Some of the best leaders in history became that way because they made mistakes.
I love failure.
That doesn’t mean I sign up for it. Doesn’t mean I’m looking for it. Doesn’t mean I’m excited or purposely head towards it.
I try and avoid it like the plague. Who doesn’t? But still, it comes. Just like winter follows fall follows summer follows spring; failure will inevitably be part of your process and — dare I say — your success.
If you haven’t had a reasonable amount of failure, you haven’t Learned well enough, and you run the risk of starting to believe your own press release releases. (Basically all that does is make you obnoxious to be around, or set you up for an even bigger failure going forward.)
Life’s great lessons are learned at the lash, or to employ another analogy: life’s great lessons are learned in battle. You win most (hopefully), and you lose some. But those that you lose are the ones that enable you to do better than you ever would have the next time around.
When I’m hiring, I look for successes but I also look for failures.
I look for what people have learned from their failures. I look for how they’ve taken that trial and (to use an old metaphor) girded their loins and gone forward with increased vigor, increased resolve, and increased passion to get this thing right. Did they take those painful lessons, the tuition paid, and leverage them for future success?
Two of the great stories that I love to rehearse are those of Henry Knox and Nathaniel Greene. Most people have no idea who they are, although they are familiar with a certain fort named after Henry Knox. To make a long story short, Henry Knox and Nathaniel Greene rose up through the ranks during the American Revolutionary War from being a grocer in one case, and a bookkeeper keeper in another, to being George Washington’s number two and number three officers. One focused on logistics; the other focused on strategy.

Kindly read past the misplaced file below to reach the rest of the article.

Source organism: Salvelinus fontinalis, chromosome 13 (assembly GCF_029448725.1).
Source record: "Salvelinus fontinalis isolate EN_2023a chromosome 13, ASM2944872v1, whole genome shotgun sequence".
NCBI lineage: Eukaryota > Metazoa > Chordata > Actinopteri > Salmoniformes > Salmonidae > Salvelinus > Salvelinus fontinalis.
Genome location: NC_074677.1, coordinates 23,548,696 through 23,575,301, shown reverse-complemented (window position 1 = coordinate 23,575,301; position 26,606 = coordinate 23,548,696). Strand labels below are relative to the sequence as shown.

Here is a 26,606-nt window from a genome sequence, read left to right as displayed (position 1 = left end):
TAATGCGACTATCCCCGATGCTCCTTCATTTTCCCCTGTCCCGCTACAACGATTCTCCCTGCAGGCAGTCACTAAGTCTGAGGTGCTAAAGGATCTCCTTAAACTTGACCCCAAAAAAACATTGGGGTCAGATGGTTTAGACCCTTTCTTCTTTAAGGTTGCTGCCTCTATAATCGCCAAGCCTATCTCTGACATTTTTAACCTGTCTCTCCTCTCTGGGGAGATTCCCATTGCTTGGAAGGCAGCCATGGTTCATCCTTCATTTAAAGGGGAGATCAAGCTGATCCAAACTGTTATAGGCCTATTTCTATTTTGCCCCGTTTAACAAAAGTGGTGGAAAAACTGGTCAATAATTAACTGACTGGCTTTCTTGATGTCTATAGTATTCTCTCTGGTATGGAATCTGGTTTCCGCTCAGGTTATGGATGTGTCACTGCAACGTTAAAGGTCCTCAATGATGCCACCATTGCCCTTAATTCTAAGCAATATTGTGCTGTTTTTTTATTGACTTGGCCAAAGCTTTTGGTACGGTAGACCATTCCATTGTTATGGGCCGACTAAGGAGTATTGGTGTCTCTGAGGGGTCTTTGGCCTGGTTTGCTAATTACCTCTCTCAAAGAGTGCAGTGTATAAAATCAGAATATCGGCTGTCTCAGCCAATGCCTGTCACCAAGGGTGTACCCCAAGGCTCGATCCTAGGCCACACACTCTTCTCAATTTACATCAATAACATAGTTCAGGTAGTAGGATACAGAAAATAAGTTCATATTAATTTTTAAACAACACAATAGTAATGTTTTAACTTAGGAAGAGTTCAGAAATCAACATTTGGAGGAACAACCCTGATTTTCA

It wasn’t easy. They learned a whole bunch of bad, negative, hard, mistake-ridden lessons early in the war. The fact that they could go from humble beginnings, completely unqualified, unable to do what they were asked to do, and rise to that level of prominence speaks to the fact that mistakes have value if you take them, leverage them and use them to your advantage going forward.
Yes, take a day or two to commiserate, cry a little bit, hug a few people and sit in the corner, rocking back and forth, whatever your process is… At the same time, use that space to refocus yourself on what you’re going to do next.
Back to Henry Knox and Nathaniel Greene.
Not as many people know their names as they do George Washington, but that doesn’t make their sacrifices, their trials and successes any less impressive or incredible. It doesn’t matter what the world thinks of you, not all of us are going to have our face on our money. Henry and Nathaniel became who they were because they failed and then tried harder the next time, and Washington recognized that determination and resilience.
He knew they couldn’t win without it. It didn’t matter their technical skills. What matters is doing great things and knowing in and of yourself that, notwithstanding your failures, and your lack of initial success, you can get where you need to go if you focus on the whole.
Yes, George Washington was the number one. Yes, he had the better press agent. Yes, he was the leader. Yes, he was the face of that conflict and the face of that success. But that was all made possible by a number two and number three. They started that conflict not having any idea what they were doing, rose from every setback and therefore rose through the ranks.
In George Washington’s own words, he could not have done what he did without the knowledge and the support and the skills learned at the lash of Nathaniel Greene and Henry Knox.
Failure is inevitable.
You’re going to come up against it unless you are very (un)lucky.
Don’t go looking for it. Don’t be stupid and cut corners. Yet take it when it comes. Take your mishaps, go through your mourning process, and then use that experience to make you better, faster, and stronger as you go forward.
Aaron Webber is a serial entrepreneur and CEO of Webber Investments LLC, as well as a Managing Partner at Madison Wall Agencies.
If you liked this post, please press the clap button and leave any questions or comments below.
Failure is Inevitable; Make the Most of It was originally published in The Ascent on Medium, where people are continuing the conversation by highlighting and responding to this story.